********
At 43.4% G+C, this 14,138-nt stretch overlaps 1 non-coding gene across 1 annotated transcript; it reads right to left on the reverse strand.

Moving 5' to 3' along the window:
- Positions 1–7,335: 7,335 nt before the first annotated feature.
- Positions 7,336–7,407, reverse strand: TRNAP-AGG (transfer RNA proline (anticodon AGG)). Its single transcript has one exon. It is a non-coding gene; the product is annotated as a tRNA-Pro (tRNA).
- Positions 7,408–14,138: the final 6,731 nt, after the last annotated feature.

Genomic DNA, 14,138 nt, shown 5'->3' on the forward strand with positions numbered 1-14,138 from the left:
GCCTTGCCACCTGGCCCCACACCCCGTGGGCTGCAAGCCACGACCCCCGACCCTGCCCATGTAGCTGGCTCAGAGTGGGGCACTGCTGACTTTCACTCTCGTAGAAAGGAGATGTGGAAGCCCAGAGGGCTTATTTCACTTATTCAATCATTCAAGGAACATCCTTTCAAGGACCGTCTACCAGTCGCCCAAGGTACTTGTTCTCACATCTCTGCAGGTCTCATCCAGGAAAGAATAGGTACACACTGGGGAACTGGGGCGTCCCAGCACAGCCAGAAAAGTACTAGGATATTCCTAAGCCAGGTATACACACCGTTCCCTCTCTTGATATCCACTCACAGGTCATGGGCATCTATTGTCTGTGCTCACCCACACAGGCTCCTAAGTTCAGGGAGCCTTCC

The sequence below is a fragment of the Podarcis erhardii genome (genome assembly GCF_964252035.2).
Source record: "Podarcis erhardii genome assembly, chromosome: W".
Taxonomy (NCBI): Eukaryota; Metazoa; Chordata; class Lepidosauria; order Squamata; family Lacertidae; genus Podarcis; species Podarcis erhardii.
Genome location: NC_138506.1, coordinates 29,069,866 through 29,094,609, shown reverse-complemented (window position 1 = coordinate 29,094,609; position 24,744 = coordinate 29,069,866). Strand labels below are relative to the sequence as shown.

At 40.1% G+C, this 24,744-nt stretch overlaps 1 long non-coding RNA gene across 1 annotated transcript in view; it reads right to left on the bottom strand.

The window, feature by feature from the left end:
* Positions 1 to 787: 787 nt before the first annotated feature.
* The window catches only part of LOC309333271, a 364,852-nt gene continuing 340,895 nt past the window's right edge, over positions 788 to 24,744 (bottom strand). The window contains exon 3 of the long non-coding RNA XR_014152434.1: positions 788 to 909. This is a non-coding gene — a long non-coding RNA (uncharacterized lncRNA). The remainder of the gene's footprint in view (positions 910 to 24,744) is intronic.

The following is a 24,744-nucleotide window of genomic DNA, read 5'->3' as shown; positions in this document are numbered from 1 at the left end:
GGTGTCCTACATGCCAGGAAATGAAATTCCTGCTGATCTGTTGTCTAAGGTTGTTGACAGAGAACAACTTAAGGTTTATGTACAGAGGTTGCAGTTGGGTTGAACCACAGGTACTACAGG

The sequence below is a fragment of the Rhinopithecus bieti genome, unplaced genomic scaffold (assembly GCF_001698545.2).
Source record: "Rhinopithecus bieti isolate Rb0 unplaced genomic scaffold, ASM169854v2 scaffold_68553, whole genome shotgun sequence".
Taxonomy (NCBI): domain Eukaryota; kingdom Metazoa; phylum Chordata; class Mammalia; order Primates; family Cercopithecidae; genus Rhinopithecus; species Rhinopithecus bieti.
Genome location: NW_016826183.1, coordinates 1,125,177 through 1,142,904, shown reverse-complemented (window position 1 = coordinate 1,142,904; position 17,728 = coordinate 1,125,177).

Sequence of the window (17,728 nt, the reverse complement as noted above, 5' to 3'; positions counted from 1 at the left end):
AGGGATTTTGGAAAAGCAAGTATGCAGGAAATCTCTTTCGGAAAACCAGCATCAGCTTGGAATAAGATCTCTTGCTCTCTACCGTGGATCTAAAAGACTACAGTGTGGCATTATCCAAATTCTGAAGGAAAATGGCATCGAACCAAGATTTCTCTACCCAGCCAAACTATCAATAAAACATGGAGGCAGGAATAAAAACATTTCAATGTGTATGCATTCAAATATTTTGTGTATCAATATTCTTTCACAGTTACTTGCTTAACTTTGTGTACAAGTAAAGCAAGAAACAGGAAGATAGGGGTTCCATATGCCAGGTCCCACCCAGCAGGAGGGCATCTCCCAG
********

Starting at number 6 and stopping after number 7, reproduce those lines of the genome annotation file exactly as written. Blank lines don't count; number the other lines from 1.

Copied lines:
Genomic DNA, 14,138 nt, shown 5'->3' on the forward strand with positions numbered 1-14,138 from the left:
GCCTTGCCACCTGGCCCCACACCCCGTGGGCTGCAAGCCACGACCCCCGACCCTGCCCATGTAGCTGGCTCAGAGTGGGGCACTGCTGACTTTCACTCTCGTAGAAAGGAGATGTGGAAGCCCAGAGGGCTTATTTCACTTATTCAATCATTCAAGGAACATCCTTTCAAGGACCGTCTACCAGTCGCCCAAGGTACTTGTTCTCACATCTCTGCAGGTCTCATCCAGGAAAGAATAGGTACACACTGGGGAACTGGGGCGTCCCAGCACAGCCAGAAAAGTACTAGGATATTCCTAAGCCAGGTATACACACCGTTCCCTCTCTTGATATCCACTCACAGGTCATGGGCATCTATTGTCTGTGCTCACCCACACAGGCTCCTAAGTTCAGGGAGCCTTCC